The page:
Every morning, Ivy will sign "glasses." Our hearts are overjoyed to see her want to wear her glasses because they are making a difference in her day to day life. We were fortunate enough to find out Ivy most likely needed glasses about 4 months before we actually received a prescription. My husband was a genius! He suggested we order a pair of kid sunglasses off the internet for super cheap, pop the lenses out, and get her used to wearing them every day. As first, Ivy would sign and say, "done," and then take the glasses off of her face. After about two weeks, she would pick up her practice pair and bring them over to either my husband or I so we could help her put them on. When the time came for her to wear her real ones, she was already used to having something on her face.
I can only hope and pray Ivy's eyesight has improved and will continue to improve with the aid of her most precious tool; her glasses. From my research, the earlier hyperopia and anisometropia is caught, the better the chances of having a full recovery. By catching Ivy's eye conditions, especially the anisometropia, she can hopefully battle off any signs of developing amblyopia, which is the loss of vision in one eye, sometimes due to having anisometropia, a difference in refractive power between the two eyes.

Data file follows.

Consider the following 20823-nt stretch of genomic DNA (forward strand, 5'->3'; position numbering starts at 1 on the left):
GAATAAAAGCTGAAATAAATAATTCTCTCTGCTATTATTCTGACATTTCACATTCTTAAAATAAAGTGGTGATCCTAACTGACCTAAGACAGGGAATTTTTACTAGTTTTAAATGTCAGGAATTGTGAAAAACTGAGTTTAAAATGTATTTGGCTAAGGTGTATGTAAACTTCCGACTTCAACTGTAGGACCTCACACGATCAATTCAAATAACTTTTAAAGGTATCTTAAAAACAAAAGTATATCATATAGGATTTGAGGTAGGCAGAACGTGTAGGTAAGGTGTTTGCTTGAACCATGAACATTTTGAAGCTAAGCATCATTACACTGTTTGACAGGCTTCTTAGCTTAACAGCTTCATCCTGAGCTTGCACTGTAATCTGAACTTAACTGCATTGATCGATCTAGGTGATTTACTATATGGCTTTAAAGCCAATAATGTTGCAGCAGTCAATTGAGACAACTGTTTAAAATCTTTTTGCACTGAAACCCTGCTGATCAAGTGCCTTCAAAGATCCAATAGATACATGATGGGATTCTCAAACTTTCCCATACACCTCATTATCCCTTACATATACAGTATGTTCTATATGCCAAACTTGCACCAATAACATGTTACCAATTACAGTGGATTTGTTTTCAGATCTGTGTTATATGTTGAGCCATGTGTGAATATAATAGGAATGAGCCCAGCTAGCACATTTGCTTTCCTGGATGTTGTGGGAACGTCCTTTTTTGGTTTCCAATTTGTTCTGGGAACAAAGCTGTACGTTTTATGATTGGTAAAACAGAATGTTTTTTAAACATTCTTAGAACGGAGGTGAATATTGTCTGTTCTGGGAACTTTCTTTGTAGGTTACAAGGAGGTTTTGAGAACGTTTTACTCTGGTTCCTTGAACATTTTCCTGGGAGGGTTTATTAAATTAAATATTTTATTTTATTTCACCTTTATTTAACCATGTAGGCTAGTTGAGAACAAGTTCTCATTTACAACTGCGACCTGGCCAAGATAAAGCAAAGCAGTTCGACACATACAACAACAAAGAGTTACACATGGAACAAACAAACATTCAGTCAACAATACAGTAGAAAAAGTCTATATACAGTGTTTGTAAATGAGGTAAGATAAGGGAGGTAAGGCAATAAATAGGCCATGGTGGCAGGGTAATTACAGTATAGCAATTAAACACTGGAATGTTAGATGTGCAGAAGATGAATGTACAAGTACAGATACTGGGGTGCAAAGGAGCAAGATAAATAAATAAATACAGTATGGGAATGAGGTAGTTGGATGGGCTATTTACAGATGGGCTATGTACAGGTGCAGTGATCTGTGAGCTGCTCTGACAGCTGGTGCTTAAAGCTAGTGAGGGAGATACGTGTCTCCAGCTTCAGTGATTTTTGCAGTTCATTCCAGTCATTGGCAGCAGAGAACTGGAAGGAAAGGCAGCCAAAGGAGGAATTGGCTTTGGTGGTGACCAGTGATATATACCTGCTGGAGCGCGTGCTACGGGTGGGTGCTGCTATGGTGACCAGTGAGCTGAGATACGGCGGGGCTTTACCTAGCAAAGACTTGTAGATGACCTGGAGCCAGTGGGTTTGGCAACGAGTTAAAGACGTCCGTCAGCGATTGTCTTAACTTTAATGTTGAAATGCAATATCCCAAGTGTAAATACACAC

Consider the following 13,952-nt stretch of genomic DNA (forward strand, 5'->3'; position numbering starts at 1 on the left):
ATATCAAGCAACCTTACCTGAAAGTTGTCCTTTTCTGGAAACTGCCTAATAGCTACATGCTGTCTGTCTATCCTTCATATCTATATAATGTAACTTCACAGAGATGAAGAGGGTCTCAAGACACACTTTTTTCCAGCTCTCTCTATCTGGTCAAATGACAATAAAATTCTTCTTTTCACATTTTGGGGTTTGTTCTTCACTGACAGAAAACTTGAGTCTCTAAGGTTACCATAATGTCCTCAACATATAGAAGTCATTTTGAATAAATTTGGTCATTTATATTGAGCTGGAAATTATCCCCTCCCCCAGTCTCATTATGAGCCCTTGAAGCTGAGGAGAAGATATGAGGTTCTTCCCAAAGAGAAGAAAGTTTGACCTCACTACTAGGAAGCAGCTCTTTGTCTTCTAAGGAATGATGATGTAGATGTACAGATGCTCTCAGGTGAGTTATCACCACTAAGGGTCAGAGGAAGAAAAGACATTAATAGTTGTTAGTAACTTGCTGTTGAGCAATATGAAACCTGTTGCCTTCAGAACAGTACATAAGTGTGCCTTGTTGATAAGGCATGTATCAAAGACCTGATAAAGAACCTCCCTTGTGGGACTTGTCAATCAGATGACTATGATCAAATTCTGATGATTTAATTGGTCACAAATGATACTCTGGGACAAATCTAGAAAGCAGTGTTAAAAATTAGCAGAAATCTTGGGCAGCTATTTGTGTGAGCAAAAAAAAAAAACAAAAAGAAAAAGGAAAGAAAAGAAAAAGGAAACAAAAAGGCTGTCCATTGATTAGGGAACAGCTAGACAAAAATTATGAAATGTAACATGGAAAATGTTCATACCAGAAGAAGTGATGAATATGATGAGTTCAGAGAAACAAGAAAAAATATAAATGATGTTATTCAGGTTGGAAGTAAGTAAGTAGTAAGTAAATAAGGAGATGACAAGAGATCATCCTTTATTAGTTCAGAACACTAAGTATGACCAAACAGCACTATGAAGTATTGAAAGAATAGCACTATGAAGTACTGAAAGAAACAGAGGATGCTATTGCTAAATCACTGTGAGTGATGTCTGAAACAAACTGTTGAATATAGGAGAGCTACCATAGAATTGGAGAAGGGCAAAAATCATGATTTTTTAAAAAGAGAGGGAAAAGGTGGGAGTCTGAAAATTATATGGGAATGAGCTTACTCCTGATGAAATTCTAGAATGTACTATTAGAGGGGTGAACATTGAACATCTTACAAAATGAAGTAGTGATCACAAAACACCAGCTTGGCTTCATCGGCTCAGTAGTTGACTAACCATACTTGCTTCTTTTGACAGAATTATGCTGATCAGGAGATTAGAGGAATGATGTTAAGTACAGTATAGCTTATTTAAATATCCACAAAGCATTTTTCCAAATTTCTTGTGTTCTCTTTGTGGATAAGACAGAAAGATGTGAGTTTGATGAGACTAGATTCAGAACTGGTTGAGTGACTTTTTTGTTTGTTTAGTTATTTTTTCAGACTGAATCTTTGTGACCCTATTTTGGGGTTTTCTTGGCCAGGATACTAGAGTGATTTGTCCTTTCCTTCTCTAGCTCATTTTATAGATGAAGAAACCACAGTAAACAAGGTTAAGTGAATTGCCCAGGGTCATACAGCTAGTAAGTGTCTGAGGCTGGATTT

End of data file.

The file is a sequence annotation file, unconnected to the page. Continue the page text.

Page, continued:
We do know our little girl is a super healer/fighter. When she was born, she had Plagiocephally, where her scull was not formed properly and was flat on one side. She had to wear a orthotic helmet to help her head grow in the correct shape. After a short 3.5 months, Ivy had graduated out of her helmet, ahead of the average child (average wear is 6-8 months). She has also had to go to Occupational Therapy to help with her Torticollis and strengthen her neck muscles on the left side. Once again, within a short period of time, she was as good as new. Ivy has been alive for 16 months and has never been sick. No fever, no cough, no gunky runny nose, nothing. We believe she will come out on top and graduate from needing her glasses as well.
And here is a photo of Ivy taking in the world with the aid of her glasses.